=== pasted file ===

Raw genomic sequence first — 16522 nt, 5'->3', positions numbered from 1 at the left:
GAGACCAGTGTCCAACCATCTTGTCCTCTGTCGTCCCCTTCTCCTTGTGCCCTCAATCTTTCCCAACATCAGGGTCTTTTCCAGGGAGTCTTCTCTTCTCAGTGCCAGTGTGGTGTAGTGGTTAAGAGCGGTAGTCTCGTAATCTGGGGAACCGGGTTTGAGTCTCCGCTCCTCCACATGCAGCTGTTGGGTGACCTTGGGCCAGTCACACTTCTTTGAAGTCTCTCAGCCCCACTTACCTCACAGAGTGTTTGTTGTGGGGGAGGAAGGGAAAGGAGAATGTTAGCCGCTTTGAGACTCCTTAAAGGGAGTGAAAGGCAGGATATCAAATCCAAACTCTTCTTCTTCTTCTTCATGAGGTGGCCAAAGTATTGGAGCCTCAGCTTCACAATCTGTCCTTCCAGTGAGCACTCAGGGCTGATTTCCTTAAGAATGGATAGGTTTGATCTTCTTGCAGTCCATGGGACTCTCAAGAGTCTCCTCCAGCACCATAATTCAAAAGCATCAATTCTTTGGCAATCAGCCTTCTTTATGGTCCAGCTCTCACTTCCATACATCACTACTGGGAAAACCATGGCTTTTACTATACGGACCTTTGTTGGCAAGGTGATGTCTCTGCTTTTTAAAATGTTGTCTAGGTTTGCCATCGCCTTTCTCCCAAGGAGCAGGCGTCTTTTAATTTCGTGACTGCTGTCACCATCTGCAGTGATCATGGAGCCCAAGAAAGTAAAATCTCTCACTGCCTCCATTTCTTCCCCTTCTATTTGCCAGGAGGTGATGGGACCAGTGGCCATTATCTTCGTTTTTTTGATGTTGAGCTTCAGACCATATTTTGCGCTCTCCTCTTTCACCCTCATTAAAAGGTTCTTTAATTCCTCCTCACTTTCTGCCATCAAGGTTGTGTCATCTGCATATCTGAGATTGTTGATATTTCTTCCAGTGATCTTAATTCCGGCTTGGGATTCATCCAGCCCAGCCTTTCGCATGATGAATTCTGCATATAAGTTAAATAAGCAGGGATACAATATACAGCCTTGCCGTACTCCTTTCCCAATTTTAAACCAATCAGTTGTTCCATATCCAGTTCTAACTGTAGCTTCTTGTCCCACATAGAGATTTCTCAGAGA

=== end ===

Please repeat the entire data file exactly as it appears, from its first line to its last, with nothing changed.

Raw genomic sequence first — 16522 nt, 5'->3', positions numbered from 1 at the left:
GAGACCAGTGTCCAACCATCTTGTCCTCTGTCGTCCCCTTCTCCTTGTGCCCTCAATCTTTCCCAACATCAGGGTCTTTTCCAGGGAGTCTTCTCTTCTCAGTGCCAGTGTGGTGTAGTGGTTAAGAGCGGTAGTCTCGTAATCTGGGGAACCGGGTTTGAGTCTCCGCTCCTCCACATGCAGCTGTTGGGTGACCTTGGGCCAGTCACACTTCTTTGAAGTCTCTCAGCCCCACTTACCTCACAGAGTGTTTGTTGTGGGGGAGGAAGGGAAAGGAGAATGTTAGCCGCTTTGAGACTCCTTAAAGGGAGTGAAAGGCAGGATATCAAATCCAAACTCTTCTTCTTCTTCTTCATGAGGTGGCCAAAGTATTGGAGCCTCAGCTTCACAATCTGTCCTTCCAGTGAGCACTCAGGGCTGATTTCCTTAAGAATGGATAGGTTTGATCTTCTTGCAGTCCATGGGACTCTCAAGAGTCTCCTCCAGCACCATAATTCAAAAGCATCAATTCTTTGGCAATCAGCCTTCTTTATGGTCCAGCTCTCACTTCCATACATCACTACTGGGAAAACCATGGCTTTTACTATACGGACCTTTGTTGGCAAGGTGATGTCTCTGCTTTTTAAAATGTTGTCTAGGTTTGCCATCGCCTTTCTCCCAAGGAGCAGGCGTCTTTTAATTTCGTGACTGCTGTCACCATCTGCAGTGATCATGGAGCCCAAGAAAGTAAAATCTCTCACTGCCTCCATTTCTTCCCCTTCTATTTGCCAGGAGGTGATGGGACCAGTGGCCATTATCTTCGTTTTTTTGATGTTGAGCTTCAGACCATATTTTGCGCTCTCCTCTTTCACCCTCATTAAAAGGTTCTTTAATTCCTCCTCACTTTCTGCCATCAAGGTTGTGTCATCTGCATATCTGAGATTGTTGATATTTCTTCCAGTGATCTTAATTCCGGCTTGGGATTCATCCAGCCCAGCCTTTCGCATGATGAATTCTGCATATAAGTTAAATAAGCAGGGATACAATATACAGCCTTGCCGTACTCCTTTCCCAATTTTAAACCAATCAGTTGTTCCATATCCAGTTCTAACTGTAGCTTCTTGTCCCACATAGAGATTTCTCAGAGA